Notes: Recent studies suggest that cognitive and behavioral interventions have enduring effects that reduce risk for subsequent symptom return following treatment termination. These enduring effects have been most clearly demonstrated with respect to depression and the anxiety disorders. It remains unclear whether these effects are a consequence of the amelioration of the causal processes that generate risk or the introduction of compensatory strategies that offset them and whether these effects reflect the mobilization of cognitive or other mechanisms. No such enduring effects have been observed for the psychoactive medications, which appear to be largely palliative in nature. Other psychosocial interventions remain largely untested, although claims that they produce lasting change have long been made. Whether such enduring effects extend to other disorders remains to be seen, but the capacity to reduce risk following treatment termination is one of the major benefits provided by the cognitive and behavioral interventions with respect to the treatment of depression and the anxiety disorders.
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    Annual Review of Psychology 57 (2006), S. 453-485 
    ISSN: 0066-4308
    Source: Annual Reviews Electronic Back Volume Collection 1932-2001ff
    Topics: Psychology
    Notes: This chapter reviews research on consumer psychology with emphasis on the topics of categorization, inferences, affect, and persuasion. The chapter reviews theory-based empirical research during the period 1994Đ??2004. Research on categorization includes empirical research on brand categories, goals as organizing frameworks and motivational bases for judgments, and self-based processing. Research on inferences includes numerous types of inferences that are cognitively and/or experienced based. Research on affect includes the effects of mood on processing and cognitive and noncognitive bases for attitudes and intentions. Research on persuasion focuses heavily on the moderating role of elaboration and dual-process models, and includes research on attitude strength responses, advertising responses, and negative versus positive evaluative dimensions.
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    Annual Review of Psychology 57 (2006), S. 55-85 
    ISSN: 0066-4308
    Source: Annual Reviews Electronic Back Volume Collection 1932-2001ff
    Topics: Psychology
    Notes: It is usually assumed that stressful life events interfere with our ability to acquire new information. However, many studies suggest that stressful experience can enhance processes involved in learning. The types of learning that are enhanced after stressful experiences include classical fear and eyeblink conditioning, as well as processes related to learning about threatening stimuli. Stressful life experiences do seem to interfere with processes involved in memory, often expressed as deficits in the retention or retrieval of information that was acquired prior to and was unrelated to the stressful experience. The trends are limited, as are their implications, because most studies examine adult males, yet the effects of stress on learning processes are influenced by age and sex differences. With respect to mechanisms and anatomical substrates, the effects of stress on learning are usually dependent on the action of stress hormones in combination with neuronal activities within the hippocampus, amygdala, the bed nucleus of the stria terminalis, and the prefrontal cortex.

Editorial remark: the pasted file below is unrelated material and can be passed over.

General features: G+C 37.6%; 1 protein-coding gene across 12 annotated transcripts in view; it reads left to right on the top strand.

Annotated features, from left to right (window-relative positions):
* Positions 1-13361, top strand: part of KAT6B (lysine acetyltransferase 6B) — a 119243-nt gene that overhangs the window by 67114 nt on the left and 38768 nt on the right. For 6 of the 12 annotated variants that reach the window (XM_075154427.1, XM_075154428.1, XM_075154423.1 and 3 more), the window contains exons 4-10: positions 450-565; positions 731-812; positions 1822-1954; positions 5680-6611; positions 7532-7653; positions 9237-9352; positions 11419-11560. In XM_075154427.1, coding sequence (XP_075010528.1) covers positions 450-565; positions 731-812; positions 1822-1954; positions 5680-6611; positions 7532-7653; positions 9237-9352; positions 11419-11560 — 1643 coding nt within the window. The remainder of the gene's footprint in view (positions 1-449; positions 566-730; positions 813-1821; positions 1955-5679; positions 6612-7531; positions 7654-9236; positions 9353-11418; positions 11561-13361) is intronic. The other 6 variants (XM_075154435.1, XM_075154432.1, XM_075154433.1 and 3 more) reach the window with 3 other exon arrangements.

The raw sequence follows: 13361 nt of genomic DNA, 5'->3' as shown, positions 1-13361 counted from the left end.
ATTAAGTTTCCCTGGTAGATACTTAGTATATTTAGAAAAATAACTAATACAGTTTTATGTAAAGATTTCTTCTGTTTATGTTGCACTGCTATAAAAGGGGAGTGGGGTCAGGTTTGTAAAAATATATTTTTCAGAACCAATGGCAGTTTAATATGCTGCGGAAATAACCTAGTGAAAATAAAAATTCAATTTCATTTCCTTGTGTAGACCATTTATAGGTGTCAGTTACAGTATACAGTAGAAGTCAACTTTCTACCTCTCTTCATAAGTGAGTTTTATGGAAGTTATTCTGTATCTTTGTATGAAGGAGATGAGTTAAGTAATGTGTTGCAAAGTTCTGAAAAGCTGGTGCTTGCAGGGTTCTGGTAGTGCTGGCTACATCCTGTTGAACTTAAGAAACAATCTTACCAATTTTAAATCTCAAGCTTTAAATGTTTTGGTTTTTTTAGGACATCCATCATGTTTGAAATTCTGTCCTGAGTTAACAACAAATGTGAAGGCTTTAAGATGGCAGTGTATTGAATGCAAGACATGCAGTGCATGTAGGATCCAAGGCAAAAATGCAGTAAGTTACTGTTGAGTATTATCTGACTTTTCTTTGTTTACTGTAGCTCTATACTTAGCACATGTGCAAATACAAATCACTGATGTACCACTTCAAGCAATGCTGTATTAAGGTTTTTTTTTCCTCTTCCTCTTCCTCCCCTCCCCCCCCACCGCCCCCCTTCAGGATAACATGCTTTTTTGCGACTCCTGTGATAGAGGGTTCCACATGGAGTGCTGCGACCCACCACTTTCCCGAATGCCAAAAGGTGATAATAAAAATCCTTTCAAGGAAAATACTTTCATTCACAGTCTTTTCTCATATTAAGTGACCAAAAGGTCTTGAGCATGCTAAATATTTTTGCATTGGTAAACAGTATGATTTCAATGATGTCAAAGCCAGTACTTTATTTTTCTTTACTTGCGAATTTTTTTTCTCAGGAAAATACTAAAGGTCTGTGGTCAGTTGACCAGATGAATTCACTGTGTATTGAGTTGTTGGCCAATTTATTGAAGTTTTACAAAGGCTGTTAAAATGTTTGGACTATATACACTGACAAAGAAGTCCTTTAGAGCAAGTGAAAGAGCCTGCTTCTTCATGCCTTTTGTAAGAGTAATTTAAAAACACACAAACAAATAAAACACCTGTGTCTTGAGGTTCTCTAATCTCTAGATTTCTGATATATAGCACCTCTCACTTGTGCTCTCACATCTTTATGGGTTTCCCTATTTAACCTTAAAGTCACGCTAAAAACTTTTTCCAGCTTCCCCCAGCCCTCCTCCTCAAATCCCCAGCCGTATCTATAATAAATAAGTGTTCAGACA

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    Annual Review of Psychology 57 (2006), S. 199-226 
    ISSN: 0066-4308
    Source: Annual Reviews Electronic Back Volume Collection 1932-2001ff
    Topics: Psychology
    Notes: What makes a face attractive and why do we have the preferences we do? Emergence of preferences early in development and cross-cultural agreement on attractiveness challenge a long-held view that our preferences reflect arbitrary standards of beauty set by cultures. Averageness, symmetry, and sexual dimorphism are good candidates for biologically based standards of beauty. A critical review and meta-analyses indicate that all three are attractive in both male and female faces and across cultures. Theorists have proposed that face preferences may be adaptations for mate choice because attractive traits signal important aspects of mate quality, such as health. Others have argued that they may simply be by-products of the way brains process information. Although often presented as alternatives, I argue that both kinds of selection pressures may have shaped our perceptions of facial beauty.
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    Annual Review of Psychology 57 (2006), S. 317-344